Interested parties wrote the Governor's Office with their views as to whether or not he should approve the 1978 “clean-up” bill; one such group was the League of California Cities. In September of 1978, that group's General Legislative Counsel wrote the Governor generally supporting the bill, but with one major reservation. His reservation clearly pertained to the newly-reinforced section 65957: “There are some elements of the bill with which we disagree—notably that part which precludes mutual agreement of an applicant and a local entity to extend permit processing times. This provision was advocated by the Governor's Office of Planning and Research as representing the Governor's and the ‘private sector's' wishes. Their viewpoint does not coincide with the experience of local government on this point.” (Governor's Chaptered Bill File (1978) ch. 1113; letter of September 15, 1978.)
The obvious conclusion from this, i.e., that local government did not “get its way” on the question of time extensions in the Act as “cleaned up” in 1978, is strongly reinforced by the Palmer court which, after reviewing all the legislative materials, concluded that the Act's time limitations were mandatory and not simply directory. In so concluding, that court stated: “The legislative materials all support the view that the intent of the Legislature was to place reasonable but firm time limitations on the deliberations of public agencies concerning land use decisions.” (Palmer, supra, 178 Cal.App.3d at p. 293, 223 Cal.Rptr. 542, emphasis added.) 3
We shall return shortly to the implications of the legislation's purpose and history.
B. The Impact of the Act on the Bickel Application
The Act had two undisputed effects on the approval process for the application at issue here.4 First, because the city did not determine in writing “within 30 days after receipt of the application” on March 12, 1992, that it was incomplete, the application was “deemed complete” at the end of that time, i.e., on April 11. (§ 65943, subd. (a).) Second, under the Act as it then read, the project, which did not require an environmental impact report, had to be “approved or disapproved within six months” from the date on which it was deemed complete “unless the project proponent request[ed] an extension of the time limit․” 5 (Former § 65950; Stats.1989, ch. 847, § 1, p. 2786.)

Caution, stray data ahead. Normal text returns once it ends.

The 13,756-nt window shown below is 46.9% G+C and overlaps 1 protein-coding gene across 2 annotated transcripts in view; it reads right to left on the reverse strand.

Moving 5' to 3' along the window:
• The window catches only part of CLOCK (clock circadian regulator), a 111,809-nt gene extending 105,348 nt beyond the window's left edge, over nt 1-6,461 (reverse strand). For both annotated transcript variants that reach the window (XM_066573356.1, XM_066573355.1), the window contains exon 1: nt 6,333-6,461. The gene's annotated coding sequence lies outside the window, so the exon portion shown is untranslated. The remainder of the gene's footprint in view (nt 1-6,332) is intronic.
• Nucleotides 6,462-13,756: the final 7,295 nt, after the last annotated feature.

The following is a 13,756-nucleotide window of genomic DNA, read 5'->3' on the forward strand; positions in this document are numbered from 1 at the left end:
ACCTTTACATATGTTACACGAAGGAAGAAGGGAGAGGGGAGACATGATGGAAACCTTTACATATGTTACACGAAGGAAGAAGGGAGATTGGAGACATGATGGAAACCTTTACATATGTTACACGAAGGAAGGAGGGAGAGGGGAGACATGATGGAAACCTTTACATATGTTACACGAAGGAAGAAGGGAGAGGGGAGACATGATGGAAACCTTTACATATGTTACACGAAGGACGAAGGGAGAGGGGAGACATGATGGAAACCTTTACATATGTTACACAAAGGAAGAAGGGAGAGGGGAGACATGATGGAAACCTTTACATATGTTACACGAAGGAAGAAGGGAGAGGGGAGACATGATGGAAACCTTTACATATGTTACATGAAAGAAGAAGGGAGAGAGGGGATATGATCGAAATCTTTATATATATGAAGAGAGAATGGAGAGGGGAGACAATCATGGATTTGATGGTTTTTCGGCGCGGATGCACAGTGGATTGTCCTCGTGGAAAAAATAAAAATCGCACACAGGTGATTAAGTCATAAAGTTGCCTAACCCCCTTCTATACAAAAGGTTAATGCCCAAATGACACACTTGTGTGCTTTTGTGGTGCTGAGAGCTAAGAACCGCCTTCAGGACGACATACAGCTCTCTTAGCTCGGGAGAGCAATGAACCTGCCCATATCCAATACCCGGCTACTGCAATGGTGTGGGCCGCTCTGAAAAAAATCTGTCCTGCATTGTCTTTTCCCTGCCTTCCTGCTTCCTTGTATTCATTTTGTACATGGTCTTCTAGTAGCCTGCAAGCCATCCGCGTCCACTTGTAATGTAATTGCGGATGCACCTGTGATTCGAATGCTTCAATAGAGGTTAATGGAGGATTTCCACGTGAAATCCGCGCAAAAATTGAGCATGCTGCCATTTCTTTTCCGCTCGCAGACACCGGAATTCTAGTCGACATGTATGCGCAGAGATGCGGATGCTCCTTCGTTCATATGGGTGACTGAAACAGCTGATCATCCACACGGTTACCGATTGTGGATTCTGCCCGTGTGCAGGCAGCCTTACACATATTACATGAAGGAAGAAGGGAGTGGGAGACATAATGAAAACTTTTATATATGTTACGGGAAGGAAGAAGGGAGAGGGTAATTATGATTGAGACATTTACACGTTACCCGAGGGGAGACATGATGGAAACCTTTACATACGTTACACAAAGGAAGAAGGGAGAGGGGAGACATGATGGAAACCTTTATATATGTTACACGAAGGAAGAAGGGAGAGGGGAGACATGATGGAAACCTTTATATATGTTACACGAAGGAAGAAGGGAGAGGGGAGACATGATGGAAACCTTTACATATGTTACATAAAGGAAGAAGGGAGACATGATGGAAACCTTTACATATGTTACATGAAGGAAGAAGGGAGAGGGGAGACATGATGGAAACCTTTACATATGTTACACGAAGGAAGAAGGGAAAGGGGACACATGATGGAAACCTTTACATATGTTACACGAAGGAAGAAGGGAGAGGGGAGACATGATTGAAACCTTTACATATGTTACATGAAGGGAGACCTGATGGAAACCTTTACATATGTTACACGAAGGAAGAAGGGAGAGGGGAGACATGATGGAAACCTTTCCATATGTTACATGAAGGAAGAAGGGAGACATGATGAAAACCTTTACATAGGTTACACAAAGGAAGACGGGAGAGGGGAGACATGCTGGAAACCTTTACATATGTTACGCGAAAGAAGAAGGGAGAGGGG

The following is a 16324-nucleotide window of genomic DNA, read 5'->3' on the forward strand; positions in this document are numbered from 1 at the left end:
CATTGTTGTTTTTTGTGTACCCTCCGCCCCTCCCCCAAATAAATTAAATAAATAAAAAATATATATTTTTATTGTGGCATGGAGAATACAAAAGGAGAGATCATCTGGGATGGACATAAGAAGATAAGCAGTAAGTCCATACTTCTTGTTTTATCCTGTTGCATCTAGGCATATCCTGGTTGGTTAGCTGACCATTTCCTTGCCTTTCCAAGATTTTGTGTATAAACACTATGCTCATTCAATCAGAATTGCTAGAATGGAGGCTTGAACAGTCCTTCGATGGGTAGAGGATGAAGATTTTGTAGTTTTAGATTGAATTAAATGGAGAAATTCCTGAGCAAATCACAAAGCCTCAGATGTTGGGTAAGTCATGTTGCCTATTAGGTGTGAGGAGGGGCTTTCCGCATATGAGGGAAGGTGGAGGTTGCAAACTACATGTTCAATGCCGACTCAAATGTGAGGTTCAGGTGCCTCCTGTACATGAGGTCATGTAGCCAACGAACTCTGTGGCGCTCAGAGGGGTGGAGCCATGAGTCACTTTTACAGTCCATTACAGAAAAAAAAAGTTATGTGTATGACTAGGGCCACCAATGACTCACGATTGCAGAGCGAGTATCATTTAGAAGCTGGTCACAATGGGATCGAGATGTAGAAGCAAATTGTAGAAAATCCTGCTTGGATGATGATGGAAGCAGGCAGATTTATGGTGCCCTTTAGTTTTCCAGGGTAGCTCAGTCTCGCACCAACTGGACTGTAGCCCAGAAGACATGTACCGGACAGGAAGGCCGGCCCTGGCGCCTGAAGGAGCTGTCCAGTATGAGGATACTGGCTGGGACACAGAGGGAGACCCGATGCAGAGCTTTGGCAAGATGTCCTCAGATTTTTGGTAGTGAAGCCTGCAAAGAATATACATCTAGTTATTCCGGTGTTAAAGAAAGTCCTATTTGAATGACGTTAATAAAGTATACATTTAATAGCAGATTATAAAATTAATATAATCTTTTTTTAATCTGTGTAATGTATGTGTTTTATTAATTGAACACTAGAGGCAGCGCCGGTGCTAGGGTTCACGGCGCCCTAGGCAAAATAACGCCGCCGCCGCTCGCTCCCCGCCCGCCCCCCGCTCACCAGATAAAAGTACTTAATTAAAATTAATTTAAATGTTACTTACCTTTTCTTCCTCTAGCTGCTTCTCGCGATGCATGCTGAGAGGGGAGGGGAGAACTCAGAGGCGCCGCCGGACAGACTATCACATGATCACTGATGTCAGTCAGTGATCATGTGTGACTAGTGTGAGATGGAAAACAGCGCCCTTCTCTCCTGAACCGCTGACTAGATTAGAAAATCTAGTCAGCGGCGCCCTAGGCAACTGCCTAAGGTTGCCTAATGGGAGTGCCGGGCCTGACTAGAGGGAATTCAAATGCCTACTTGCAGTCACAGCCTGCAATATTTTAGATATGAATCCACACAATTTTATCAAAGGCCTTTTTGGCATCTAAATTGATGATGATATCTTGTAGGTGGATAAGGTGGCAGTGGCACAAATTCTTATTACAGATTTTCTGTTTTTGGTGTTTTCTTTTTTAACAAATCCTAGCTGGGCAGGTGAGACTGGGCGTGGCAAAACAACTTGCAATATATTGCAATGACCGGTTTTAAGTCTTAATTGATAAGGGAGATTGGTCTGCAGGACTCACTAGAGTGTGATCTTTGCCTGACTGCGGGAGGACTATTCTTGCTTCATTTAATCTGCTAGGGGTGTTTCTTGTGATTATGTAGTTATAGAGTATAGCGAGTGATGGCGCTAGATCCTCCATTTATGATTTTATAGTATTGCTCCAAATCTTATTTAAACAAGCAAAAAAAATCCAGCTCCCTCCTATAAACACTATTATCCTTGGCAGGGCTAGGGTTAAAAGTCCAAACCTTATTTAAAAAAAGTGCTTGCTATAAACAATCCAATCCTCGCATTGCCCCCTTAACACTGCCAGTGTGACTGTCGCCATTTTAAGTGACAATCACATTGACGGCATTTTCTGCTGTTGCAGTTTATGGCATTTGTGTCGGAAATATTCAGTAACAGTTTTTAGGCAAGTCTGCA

The six-month time limit of former section 65950 thus required agency action by October 11, 1992, unless appellants, the project proponents, requested an extension of time. Section 65957, moreover, provided that “[t]he time limits of Section 65950 ․ may be extended once for a period not to exceed 90 days upon consent of the public agency and the applicant.” Reading those provisions together, the parties agree that plaintiffs requested an extension of time or, to use section 65957's language, consented with the city to extend the time. More specifically, appellants, after discussions with commission members and a site visit by its chairman, obtained a continuance “for a period not to exceed three months” via the consent calendar at the commission's October 12 hearing.